|Grip style: Vardon (overlapping)||Hand position: Neutral||Putting grip style / hand position: Reverse overlap
He’s the owner of a much-envied stroke, and David Toms’ grip with the putter is worth emulating, too.
In Toms’ prime, few players in golf could rival him for putting prowess. Toms’ long, fluid stroke has produced 13 career wins, highlighted by the 2001 PGA Championship. It’s no coincidence that during the ’01 season, when he won three times, Toms led the PGA TOUR in total putting.
Of course, it all starts with the grip. Toms doesn’t do anything fancy or unusual when grasping the putter’s handle. Basically, he aligns both hands with the grip’s flat front surface, which automatically places them in a neutral pose. He does play the ball slightly forward in his stance, which creates a flatter left hand and wrist than you see with most pros.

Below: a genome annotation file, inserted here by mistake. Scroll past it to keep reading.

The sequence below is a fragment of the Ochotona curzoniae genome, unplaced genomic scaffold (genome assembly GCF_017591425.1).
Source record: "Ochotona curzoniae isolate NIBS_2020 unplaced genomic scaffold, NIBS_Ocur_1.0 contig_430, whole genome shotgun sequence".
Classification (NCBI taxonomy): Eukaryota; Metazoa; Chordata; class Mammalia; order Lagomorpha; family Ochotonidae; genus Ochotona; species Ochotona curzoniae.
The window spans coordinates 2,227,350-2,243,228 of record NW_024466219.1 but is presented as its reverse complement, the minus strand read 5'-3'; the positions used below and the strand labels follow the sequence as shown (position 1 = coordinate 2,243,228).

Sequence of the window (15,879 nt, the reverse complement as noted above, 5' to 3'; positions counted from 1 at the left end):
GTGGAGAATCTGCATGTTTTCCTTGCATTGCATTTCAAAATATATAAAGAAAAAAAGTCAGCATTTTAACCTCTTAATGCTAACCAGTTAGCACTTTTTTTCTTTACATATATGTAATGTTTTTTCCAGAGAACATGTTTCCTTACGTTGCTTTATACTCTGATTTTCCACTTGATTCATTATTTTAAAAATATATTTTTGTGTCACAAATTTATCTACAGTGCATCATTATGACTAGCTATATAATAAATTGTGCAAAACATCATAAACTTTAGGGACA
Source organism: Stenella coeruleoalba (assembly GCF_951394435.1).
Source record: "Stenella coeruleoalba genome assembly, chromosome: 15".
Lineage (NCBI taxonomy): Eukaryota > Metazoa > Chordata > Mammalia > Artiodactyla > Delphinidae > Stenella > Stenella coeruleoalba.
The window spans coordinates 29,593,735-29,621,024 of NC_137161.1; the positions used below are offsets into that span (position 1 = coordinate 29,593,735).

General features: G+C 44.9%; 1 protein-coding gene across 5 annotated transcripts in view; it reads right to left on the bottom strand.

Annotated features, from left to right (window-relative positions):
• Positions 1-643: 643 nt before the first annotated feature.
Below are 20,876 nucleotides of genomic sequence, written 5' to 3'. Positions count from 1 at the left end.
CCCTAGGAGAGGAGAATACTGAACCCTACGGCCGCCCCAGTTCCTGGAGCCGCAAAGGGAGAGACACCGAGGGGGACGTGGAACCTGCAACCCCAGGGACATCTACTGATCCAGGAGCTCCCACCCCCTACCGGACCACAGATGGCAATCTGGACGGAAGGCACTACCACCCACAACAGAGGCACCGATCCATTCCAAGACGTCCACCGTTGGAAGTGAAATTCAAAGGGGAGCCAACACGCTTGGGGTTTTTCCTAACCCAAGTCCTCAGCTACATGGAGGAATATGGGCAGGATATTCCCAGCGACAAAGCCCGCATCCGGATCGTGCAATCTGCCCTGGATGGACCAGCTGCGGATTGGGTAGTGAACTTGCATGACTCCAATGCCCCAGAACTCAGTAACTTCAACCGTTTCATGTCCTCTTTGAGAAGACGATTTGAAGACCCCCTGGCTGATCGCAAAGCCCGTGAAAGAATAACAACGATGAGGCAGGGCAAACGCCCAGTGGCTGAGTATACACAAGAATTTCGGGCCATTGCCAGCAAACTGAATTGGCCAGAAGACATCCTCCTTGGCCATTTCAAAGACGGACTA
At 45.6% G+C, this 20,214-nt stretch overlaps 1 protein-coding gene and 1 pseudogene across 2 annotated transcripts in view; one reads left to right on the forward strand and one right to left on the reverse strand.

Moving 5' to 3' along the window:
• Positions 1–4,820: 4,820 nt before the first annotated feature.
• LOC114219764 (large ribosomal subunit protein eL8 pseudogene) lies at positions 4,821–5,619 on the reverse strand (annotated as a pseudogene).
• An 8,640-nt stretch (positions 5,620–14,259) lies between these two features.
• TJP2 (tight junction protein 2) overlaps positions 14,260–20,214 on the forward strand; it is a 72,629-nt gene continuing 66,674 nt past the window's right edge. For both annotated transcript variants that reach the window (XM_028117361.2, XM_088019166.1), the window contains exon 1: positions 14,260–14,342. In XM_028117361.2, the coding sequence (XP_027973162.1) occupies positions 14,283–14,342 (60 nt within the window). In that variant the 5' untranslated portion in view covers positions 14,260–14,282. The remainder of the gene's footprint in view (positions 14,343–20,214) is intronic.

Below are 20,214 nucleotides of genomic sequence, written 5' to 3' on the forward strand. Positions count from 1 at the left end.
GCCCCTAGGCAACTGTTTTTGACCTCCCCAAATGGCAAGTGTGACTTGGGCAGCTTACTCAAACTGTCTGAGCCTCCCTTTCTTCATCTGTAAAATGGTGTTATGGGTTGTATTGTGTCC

From his setup position, Toms makes an effortless pendulum stroke that surely ranks with the purest in golf history. He’s no slouch when it comes to ball-striking, either.
David Toms’ grip with the woods and irons is a fine example of a neutral hold: The “V’s” on both hands (check the spot where thumbs meet index fingers) line up nicely with the club’s shaft. It’s a grip built for consistency, accuracy and shotmaking. So is his swing. No wonder Toms has excelled in those areas.
While never a log hitter, Toms has gotten straighter with age. In 2014, at 47 years old, he led the tour in fairways hit at 75.5%.